McCovey's debut in San Francisco was memorable. I happened to be listening to Les Keiter's recreating of Giant games on WINS radio on July 30, 1959. All Willie did was belt two triples and two singles off another future Hall of Famer Phillies pitcher Robin Roberts.

McCovey may be most remembered for a ball that became an out, the scalding line drive off Yankee pitcher Ralph Terry at Bobby Richardson that ended the seventh game of the 1962 World Series with the tying and winning runs in scoring position.

I prefer he be remembered for the body of his work on his field, including 521 career home runs, tying him with Ted Williams. He was a class guy on and off the field. He was always was accessible to fans and became a revered ambassador for the Giants who wisely named the water area beyond the right field fence at San Francisco's ATT Park "McCovey Cove."

There is a famous 100-year-old deli on the Upper West Side of Manhattan called "Barney Greengrass The Sturgeon King." Though McCovey never ate there, he heard about the sturgeon and had it mail ordered to the West Coast.

There is a picture of Willie in Barney Greengrass's window. I think of Willie "Stretch" McCovey when I stop in at Barney's and always will.

That's all for now. Again remember to express your vote on November 6th if we want our democracy to recover its balance. And never forget: Take it easy but take it!





New York City Pays Homage To Willie Mays & More on Dear Departed Baseball Scouts

October 1, 2017

Tags: Willie Mays, Vic Wertz, Dusty Rhodes and 1954 World Series, NYC Councilman Ydanis Rodriguez, Mayor Bill DeBlasio, Rico Pena, Rio III Gallery, Gene Michael, George Steinbrenner, Gene Bennett, Mel Didier, Gary Carter, Andre Dawson, Kirk Gibson, Dennis Eckersley

Friday September 29 was the 63rd anniversary of Willie Mays’ great catch off Vic Wertz in Game 1 of the 1954 World Series. Along with a timely Dusty Rhodes home run over the Polo Grounds short right field fence, Mays’ defensive gem sparked the New York Giants to a sweep over the favored Cleveland Indians.

To commemorate this anniversary, New York City's Mayor Bill DeBlasio proclaimed Sept 29 Willie Mays Day. In a noontime ceremony, the sign Willie Mays Drive was unveiled at the northeast corner of 155th Street and the Harlem River Driveway.

Down below stood the Polo Grounds where I saw my first baseball game at the age of 6 in the summer of 1948. Now a school and housing project occupy the space.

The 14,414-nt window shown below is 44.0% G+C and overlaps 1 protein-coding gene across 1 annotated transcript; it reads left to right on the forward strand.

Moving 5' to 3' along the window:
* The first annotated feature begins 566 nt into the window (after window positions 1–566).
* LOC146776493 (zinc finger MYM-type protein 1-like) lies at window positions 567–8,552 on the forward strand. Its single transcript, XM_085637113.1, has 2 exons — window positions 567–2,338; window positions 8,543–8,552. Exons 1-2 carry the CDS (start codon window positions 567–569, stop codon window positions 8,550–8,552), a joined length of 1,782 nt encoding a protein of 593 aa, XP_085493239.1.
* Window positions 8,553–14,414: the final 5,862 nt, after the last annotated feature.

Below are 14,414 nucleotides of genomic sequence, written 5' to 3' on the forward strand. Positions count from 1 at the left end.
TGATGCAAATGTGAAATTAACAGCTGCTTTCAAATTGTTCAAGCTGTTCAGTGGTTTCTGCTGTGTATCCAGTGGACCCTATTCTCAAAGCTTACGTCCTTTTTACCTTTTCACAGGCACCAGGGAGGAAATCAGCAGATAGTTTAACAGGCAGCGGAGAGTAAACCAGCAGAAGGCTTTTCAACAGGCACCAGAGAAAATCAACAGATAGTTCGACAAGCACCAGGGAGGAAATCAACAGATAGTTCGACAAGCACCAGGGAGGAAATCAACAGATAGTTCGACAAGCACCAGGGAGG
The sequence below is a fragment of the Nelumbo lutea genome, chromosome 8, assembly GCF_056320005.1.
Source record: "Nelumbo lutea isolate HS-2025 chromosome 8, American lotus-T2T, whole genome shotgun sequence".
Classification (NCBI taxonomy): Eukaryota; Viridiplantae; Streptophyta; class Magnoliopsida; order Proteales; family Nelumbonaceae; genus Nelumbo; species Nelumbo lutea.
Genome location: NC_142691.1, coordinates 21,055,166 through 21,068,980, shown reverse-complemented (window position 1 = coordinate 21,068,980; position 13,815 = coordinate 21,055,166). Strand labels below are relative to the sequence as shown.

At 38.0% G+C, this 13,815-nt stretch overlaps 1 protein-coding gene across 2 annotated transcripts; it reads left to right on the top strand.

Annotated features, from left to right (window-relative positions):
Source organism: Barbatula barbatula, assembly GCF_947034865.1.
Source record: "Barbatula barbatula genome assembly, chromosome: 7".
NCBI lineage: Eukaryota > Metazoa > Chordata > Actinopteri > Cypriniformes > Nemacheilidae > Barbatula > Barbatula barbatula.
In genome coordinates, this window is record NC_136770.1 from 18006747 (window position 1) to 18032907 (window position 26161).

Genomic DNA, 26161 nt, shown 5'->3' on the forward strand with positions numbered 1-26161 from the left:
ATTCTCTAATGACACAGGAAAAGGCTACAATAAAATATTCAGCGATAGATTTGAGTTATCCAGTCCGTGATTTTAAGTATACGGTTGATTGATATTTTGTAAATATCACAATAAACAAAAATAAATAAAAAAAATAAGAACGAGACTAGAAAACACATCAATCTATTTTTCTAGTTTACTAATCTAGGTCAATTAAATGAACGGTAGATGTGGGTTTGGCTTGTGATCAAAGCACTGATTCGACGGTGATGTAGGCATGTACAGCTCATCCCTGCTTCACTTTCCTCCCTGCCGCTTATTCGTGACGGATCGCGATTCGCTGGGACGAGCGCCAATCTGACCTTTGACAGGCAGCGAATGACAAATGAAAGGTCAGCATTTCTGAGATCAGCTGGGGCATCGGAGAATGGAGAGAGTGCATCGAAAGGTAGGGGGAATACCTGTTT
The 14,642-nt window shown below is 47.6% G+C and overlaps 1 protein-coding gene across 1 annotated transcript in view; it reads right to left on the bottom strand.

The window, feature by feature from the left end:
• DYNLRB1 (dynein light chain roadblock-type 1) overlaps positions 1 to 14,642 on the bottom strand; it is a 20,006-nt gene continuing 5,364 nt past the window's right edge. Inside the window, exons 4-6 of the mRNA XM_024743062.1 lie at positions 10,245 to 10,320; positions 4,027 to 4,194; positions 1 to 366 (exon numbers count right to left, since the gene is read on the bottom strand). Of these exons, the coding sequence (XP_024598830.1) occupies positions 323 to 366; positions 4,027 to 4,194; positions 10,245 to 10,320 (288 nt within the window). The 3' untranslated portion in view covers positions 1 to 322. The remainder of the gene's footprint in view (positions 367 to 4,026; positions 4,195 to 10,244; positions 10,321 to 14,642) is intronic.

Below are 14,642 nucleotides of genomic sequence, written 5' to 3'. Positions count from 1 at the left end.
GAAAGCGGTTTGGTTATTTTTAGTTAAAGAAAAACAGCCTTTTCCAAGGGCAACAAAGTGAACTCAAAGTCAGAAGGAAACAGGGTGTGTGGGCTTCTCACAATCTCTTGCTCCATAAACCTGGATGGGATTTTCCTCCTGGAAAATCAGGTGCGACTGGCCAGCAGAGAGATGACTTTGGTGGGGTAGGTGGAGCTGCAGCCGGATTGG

One of the prime movers in this celebration was City Councilman Ydanis Rodriguez who represents the 10th city council district that includes the Polo Grounds on Harlem’s Sugar Hill. Normally the City of New York does not permit streets to be named for living people but Rodriguez lobbied successfully to make an exception in the case of Mays.

Councilman Rodriguez is a native of the Dominican Republic who came to NYC as a eighteen-year old. He thrust himself into community affairs as a student at City College and has been a longtime advocate for making his constituents aware of the rich athletic history of his neighborhood.

Another honored invitee was fellow Dominican Rico Pena, the coach of the Luperon High School baseball team that in its brief history has already become a contender for the city championship. Pena brought several of his players to the ceremony.

Mays is now 86 — Willie Mays is 86 years old! - and makes his primary home just south of San Francisco (though he has long kept an apartment in the western Bronx neighborhood of Riverdale). He didn’t make the trip for this honor but his adopted son Michael Mays was on hand. So was Mario Alioto, the executive VP of Business Operations for the SF Giants.

“I don’t make history, I just catch fly balls,” Mays once said. He was being modest because he was the epitome of the five-tool player who could run, throw, field, hit for average, and hit with power. In one of his pithiest phrases, Branch Rickey once said of Mays, “The secret to his success is the frivolity in his bloodstream.”

At a reception after the ceremony at the Rio III gallery on the SE corner of St. Nicholas Avenue and 155th Street, a portrait was unveiled of Mays playing stickball
with neighborhood Harlem kids.